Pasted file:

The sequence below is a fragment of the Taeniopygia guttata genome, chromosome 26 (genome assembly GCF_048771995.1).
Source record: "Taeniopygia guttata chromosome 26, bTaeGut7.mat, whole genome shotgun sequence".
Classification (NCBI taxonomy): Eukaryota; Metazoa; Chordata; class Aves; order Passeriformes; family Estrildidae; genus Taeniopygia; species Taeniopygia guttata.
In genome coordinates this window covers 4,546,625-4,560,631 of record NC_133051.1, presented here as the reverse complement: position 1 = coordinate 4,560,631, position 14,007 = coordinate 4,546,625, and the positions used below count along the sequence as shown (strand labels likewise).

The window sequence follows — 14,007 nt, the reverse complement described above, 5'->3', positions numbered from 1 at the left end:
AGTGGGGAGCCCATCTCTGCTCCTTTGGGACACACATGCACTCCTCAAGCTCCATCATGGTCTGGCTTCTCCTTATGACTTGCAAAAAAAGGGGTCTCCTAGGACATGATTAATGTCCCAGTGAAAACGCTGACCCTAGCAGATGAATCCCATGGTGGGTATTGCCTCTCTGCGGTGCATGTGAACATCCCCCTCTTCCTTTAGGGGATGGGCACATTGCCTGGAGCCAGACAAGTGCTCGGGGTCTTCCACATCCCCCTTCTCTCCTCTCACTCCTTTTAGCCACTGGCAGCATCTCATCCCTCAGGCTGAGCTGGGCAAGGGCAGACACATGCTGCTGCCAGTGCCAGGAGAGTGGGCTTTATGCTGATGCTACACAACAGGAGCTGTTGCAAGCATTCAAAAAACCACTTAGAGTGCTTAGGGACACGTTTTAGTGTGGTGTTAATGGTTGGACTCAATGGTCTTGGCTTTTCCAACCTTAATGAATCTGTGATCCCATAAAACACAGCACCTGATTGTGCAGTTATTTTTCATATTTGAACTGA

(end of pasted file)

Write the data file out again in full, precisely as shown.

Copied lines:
The sequence below is a fragment of the Taeniopygia guttata genome, chromosome 26 (genome assembly GCF_048771995.1).
Source record: "Taeniopygia guttata chromosome 26, bTaeGut7.mat, whole genome shotgun sequence".
Classification (NCBI taxonomy): Eukaryota; Metazoa; Chordata; class Aves; order Passeriformes; family Estrildidae; genus Taeniopygia; species Taeniopygia guttata.
In genome coordinates this window covers 4,546,625-4,560,631 of record NC_133051.1, presented here as the reverse complement: position 1 = coordinate 4,560,631, position 14,007 = coordinate 4,546,625, and the positions used below count along the sequence as shown (strand labels likewise).

The window sequence follows — 14,007 nt, the reverse complement described above, 5'->3', positions numbered from 1 at the left end:
AGTGGGGAGCCCATCTCTGCTCCTTTGGGACACACATGCACTCCTCAAGCTCCATCATGGTCTGGCTTCTCCTTATGACTTGCAAAAAAAGGGGTCTCCTAGGACATGATTAATGTCCCAGTGAAAACGCTGACCCTAGCAGATGAATCCCATGGTGGGTATTGCCTCTCTGCGGTGCATGTGAACATCCCCCTCTTCCTTTAGGGGATGGGCACATTGCCTGGAGCCAGACAAGTGCTCGGGGTCTTCCACATCCCCCTTCTCTCCTCTCACTCCTTTTAGCCACTGGCAGCATCTCATCCCTCAGGCTGAGCTGGGCAAGGGCAGACACATGCTGCTGCCAGTGCCAGGAGAGTGGGCTTTATGCTGATGCTACACAACAGGAGCTGTTGCAAGCATTCAAAAAACCACTTAGAGTGCTTAGGGACACGTTTTAGTGTGGTGTTAATGGTTGGACTCAATGGTCTTGGCTTTTCCAACCTTAATGAATCTGTGATCCCATAAAACACAGCACCTGATTGTGCAGTTATTTTTCATATTTGAACTGA